2. Prioritize business functions and define acceptable risk. Incidents involving high-value business functions that are critical to operations should be the top priority when responding to an incident. What capabilities can you afford to be without, and for how long? If multiple systems are down, in what order should they be restored?
  3. Classify incidents. Incident classification is typically based on urgency and the level of risk – high, medium and low. For example, a low-risk incident could mean someone clicked on a potentially malicious link in an email. However, if this incident isn’t thoroughly investigated and documented, it could lead to a medium or high-risk incident.
  4. Determine detailed response procedures. Once roles have been assigned, business functions have been prioritized, and incidents have been classified, you can lay out steps that need to be taken and by whom. What is the reporting protocol? Who investigates and analyzes each type of incident? What actions are taken based on the seriousness of the incident? What is the incident response timeline? How are activities recorded for future review? More detailed procedures translate to less confusion and better decision-making.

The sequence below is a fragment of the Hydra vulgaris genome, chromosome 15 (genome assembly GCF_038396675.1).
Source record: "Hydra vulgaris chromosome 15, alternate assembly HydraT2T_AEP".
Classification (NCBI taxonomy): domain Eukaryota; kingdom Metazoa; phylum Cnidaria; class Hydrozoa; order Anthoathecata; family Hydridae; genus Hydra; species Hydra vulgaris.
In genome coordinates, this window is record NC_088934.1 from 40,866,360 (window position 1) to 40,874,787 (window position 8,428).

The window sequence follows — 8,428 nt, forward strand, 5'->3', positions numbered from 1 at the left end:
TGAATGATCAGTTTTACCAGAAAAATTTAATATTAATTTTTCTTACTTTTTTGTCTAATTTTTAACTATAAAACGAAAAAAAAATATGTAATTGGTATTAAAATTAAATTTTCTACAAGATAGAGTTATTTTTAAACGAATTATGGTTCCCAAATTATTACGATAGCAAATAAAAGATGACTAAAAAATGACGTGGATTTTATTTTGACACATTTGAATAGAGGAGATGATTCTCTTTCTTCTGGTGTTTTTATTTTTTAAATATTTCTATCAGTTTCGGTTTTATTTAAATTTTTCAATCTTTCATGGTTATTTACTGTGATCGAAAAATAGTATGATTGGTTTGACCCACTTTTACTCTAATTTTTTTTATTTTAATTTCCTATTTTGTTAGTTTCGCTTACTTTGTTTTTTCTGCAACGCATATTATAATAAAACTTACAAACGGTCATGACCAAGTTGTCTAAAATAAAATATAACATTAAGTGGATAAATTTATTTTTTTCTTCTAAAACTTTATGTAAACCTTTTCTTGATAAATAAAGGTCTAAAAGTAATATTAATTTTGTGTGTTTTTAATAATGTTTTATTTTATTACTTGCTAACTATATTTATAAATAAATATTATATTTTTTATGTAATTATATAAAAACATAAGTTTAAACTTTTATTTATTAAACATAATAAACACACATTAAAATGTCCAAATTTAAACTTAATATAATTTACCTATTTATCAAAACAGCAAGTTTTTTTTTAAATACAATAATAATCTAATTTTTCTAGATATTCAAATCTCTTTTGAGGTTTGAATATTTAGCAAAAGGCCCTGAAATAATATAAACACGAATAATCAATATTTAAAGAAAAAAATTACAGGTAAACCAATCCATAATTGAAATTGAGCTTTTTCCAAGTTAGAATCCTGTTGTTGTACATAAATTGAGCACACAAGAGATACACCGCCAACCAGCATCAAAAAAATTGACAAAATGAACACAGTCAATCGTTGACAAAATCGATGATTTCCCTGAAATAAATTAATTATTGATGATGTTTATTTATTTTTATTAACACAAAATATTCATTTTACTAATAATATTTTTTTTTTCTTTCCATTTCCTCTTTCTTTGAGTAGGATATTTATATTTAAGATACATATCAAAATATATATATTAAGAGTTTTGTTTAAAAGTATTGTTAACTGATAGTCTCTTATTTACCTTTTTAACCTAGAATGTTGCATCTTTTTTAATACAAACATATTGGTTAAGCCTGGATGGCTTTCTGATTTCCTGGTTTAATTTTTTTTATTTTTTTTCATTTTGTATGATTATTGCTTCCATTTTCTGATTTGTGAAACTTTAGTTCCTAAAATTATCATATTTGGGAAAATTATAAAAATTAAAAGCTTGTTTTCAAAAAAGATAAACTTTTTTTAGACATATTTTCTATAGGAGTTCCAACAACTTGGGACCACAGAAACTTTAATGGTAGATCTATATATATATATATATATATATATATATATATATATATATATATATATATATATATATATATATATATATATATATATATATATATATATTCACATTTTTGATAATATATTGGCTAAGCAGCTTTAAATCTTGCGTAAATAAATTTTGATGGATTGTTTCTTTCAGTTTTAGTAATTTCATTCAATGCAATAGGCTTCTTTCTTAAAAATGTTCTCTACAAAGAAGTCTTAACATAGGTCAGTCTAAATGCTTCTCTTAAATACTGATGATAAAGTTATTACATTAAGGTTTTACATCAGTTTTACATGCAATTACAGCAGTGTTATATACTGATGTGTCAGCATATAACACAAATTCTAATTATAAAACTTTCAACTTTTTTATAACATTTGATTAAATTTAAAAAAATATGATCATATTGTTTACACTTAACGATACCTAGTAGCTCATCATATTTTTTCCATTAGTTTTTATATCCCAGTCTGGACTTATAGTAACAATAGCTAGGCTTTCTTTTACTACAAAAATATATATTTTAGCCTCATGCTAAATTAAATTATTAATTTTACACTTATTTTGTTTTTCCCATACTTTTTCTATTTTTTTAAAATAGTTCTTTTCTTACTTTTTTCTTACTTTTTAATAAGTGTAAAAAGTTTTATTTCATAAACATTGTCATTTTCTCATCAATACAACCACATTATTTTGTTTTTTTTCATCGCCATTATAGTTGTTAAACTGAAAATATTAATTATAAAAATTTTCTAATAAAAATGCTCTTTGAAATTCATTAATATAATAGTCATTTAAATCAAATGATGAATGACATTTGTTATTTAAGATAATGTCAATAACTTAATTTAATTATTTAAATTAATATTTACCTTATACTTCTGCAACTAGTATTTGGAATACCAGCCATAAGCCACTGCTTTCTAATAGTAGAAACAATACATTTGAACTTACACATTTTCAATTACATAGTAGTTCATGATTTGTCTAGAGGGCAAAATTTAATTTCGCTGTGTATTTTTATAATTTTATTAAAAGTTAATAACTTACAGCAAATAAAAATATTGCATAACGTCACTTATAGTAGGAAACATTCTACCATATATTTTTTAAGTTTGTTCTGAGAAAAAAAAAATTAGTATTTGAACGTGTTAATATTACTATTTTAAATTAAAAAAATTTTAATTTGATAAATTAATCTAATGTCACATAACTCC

5. Create a process for restoring systems and removing threats. High-priority systems should be backed up, but your staff need to understand how to access those backups. Meanwhile, threats need to be quickly isolated to enable remediation before they spread. This will allow you to return to normal business operations.
  6. Establish an assessment process. One of the most important parts of an incident response plan is understanding what happened and taking steps to prevent a repeat incident. What caused the incident? Has that issue been addressed? Has the fix been tested? Was the incident response plan effective in terms of both technology and communication? Every security incident is a learning experience – a potentially painful one, but a learning experience nonetheless.